Hello! Welcome to Beyond Soy!
Over the next two weeks, we will be covering the basics of cooking, baking, eating, and buying soy-free food. When we first started cooking soy-free food, Ashley and I had many struggles, false starts, and unintentional learning opportunities. We knew that we wanted to eat soy-free food, and we knew that meant that we had to cook a lot of it ourselves (at least initially).
We've learned a lot over the past few years and want to share that information with you! We know it can feel complex and complicated when first trying to cook soy-free meals. But the good news is that anyone can do it! With a little practice you can cook soy-free for yourself or others!
All it really takes are a few basic rules. They might not cover you in a few rare instances, but these rules will get you on a solid soy-free footing and will take the guess work out of cooking with a soy allergy or soy intolerance. Use our tips below to help when selecting what to cook and what ingredients to use. After selecting soy-free foods, always make sure you read the ingredient labels to ensure your food actually is soy-free.
The five places to watch for soy are: oils, butter, soy products, breads, and emulsifiers (chocolate, powders, non-stick spray, etc). The tips below are centered around these five areas.
- Use canola oil or olive oil.
- Don't use vegetable oil--it almost always consists of soybean oil!
- Products with oil in them (pre-made sauces, marinades, mayonnaise, etc.) may contain soybean oil.
- Some packaged foods like beef broth and tuna may include soy products, so be sure to check the label!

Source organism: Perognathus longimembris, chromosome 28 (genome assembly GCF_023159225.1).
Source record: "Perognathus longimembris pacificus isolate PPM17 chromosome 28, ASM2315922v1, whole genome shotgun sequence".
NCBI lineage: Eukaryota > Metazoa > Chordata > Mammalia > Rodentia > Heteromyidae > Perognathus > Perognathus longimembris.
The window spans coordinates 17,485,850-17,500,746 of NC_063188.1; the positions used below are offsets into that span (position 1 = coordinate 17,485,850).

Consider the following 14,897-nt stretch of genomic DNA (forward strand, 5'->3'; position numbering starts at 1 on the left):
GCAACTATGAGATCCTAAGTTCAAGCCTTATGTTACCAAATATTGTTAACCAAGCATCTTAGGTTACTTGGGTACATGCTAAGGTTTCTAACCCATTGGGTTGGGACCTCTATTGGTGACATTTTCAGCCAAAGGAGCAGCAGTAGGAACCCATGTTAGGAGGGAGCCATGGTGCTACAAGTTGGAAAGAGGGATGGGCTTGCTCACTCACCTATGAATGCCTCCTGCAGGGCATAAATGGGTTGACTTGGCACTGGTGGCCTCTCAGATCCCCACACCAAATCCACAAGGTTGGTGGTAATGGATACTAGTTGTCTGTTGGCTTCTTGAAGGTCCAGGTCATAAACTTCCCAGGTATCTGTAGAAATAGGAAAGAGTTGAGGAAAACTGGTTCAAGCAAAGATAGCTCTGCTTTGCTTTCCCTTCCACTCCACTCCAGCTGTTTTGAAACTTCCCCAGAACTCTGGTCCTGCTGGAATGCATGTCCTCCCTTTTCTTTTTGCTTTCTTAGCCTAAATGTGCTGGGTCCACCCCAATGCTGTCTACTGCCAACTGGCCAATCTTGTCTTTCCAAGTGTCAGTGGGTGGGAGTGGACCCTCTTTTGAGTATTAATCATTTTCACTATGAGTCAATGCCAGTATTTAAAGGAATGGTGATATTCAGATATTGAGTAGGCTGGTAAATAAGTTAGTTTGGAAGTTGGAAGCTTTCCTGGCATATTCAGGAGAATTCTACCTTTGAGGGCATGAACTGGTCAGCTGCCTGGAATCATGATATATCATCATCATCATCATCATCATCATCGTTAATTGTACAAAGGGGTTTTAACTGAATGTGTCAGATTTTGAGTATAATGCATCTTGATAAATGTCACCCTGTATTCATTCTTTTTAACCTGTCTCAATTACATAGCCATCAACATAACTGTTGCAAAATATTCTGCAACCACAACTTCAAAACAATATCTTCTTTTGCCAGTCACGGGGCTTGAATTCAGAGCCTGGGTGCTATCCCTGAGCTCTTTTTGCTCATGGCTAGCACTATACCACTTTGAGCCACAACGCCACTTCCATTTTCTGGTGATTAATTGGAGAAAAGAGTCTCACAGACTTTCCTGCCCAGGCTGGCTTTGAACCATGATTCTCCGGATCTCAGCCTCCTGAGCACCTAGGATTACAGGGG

- Use real butter!
- Margarine is often made from soybean oil.
- Avoid foods with "soy" in the title--no soy sauce (use coconut aminos as a replacement).
- Avoid edamame.
- Avoid tofu and miso.
- If it is bread-like and comes in a wrapper it probably has soy!
- Most pizza, bread, boxed crackers, boxed cookies, and take-and-bake items contains soy.
- When in doubt, read ingredient labels! Soy isn't necessarily required to be called out as an allergen, so be sure to read the entire ingredient list.
- Read the ingredients on powders and mixtures--seasoning packets and powdered lemonade often have soy lecithin.
- Be careful with chocolate! Almost all chocolate has soy lecithin in it.
- Most non-stick spray has soy lecithin in it.
Using the tips above, cooking soy-free food shouldn’t be challenging. It just takes a little more awareness of what is in each ingredient.
This post is the first of our Soy-Free 101 series. Check back in the coming weeks for more information on baking, eating, and buying soy-free food!